So, you can begin to see that this requires more than elementary fussing with a couple equations. And you can get into weight and how to reduce it economically. And avoid multiple design/build/test iterations too. And if you have a capable mind, this stuff can get interesting...

One other topic. The shear web and cap beams are used because they are efficient in terms of strength/weight ratio, and because you can tailor the web and cap areas, reducing them as appropriate as you move outboard. The web might be four thicknesses of alloy at the root through the hinge, then go to three then two then just one in the last couple feet. Likewise, the caps will start out with many plies through the fuselage, and then go down to just a couple at the tip. They also make the mounting of hinge mechanisms and getting the loads from beam to hinge to beam a lot more straightforward.

Tube spars are only attractive until you get into the rest of the stuff.

Billski

8. ## Re: Steel tube strength charts

Originally Posted by wsimpso1
I started at your 4.5" aluminum tube and checked stresses against the yield strength I know for 6061-T6, which is 35 kpsi. It is way too puny. Strength of tubes goes with the third power of diameter, so grow your diameter... Once your half inch wall tube is big enough in diameter to get tensile stresses below yield, you might calculate its weight, and then figure out if thinner walls and bigger diameters would still fit inside your wing and be lighter too.
Thanks for checking that for me Billski. My original idea was to make a giant aluminum I beam for a main spar center section (18" deep at the center and 9" at the ends) but I had this aluminum pipe lying around and assumed it would be much stronger than needed, but see, i asked before using it so it's back to the drawing board.

For the wing spars my idea was to use aluminum tubes for the fabric wings but then use a composite spar for the later versions.

I like the idea of using a steel tube main spar center section and attaching it with saddles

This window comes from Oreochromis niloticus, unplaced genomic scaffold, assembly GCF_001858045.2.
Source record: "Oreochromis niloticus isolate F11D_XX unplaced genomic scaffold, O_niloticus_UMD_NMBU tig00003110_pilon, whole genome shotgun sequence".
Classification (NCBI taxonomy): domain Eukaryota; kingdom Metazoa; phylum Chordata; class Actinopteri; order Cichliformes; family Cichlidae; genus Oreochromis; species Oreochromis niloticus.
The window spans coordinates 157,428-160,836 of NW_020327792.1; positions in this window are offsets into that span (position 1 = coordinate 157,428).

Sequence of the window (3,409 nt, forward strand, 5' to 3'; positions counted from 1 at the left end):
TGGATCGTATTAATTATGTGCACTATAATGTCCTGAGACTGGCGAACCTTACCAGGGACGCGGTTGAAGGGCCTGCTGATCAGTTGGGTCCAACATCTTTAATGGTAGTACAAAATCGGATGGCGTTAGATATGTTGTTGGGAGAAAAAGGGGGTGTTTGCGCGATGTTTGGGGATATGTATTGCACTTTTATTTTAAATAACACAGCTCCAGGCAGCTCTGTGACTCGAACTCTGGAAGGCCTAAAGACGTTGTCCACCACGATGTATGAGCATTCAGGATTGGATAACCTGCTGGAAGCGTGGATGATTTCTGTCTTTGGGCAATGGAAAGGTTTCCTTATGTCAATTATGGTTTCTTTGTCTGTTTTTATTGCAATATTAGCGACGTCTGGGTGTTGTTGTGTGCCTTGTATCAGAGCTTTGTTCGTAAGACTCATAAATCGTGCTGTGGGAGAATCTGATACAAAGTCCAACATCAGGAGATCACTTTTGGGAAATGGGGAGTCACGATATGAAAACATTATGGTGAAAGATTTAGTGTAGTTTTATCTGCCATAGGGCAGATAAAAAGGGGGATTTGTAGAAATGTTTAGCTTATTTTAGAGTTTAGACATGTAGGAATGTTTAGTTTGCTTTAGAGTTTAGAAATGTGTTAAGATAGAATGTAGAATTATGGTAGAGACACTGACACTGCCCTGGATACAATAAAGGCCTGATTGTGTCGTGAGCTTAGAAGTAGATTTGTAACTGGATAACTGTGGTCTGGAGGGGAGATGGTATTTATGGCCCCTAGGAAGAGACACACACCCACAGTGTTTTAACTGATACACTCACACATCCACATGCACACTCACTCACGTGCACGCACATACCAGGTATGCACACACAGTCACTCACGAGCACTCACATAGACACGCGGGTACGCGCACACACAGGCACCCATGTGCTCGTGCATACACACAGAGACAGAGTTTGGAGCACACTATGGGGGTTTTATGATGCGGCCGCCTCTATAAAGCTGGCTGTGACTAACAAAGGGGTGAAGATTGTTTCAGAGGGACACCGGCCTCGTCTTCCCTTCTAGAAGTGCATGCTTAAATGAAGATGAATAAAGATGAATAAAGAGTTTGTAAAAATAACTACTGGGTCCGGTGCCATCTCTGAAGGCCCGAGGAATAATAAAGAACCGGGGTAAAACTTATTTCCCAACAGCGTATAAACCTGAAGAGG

I will reread what you've written in your last post to better digest it and read your first post too, and get those books. I'll ask some people at the local chapters to help me with the figuring if need be.

For the steel tube subframe shown in my design I was just going to make a wild guess and test it to destruction (mild steel is cheap) because in addition to bending there will be strong twisting forces on those tubes which will make calculations even more difficult. When I get the sizes right I'll build it out of 4130 for that nice safety margin. Thanks to your motivation I'll figure out how to do the calculations in order to get a starting size.

9. ## Re: Steel tube strength charts

Billski, thanks to your advice I'm now leaning toward making a fabricated steel I beam for the main spar center section. It will be easy for me to calculate the stresses in that and to connect it to the steel subframe. Now the problem is how to connect it to the aluminum fuselage tub. My choice is a few big connectors or many smaller connectors spread out over a larger area, I'm leaning towards the later.

I'm also aware of the corrosion potential between the steel and aluminum and the need for protecting against that. I assume there's been discussion in this forum already about that so I'll do a search.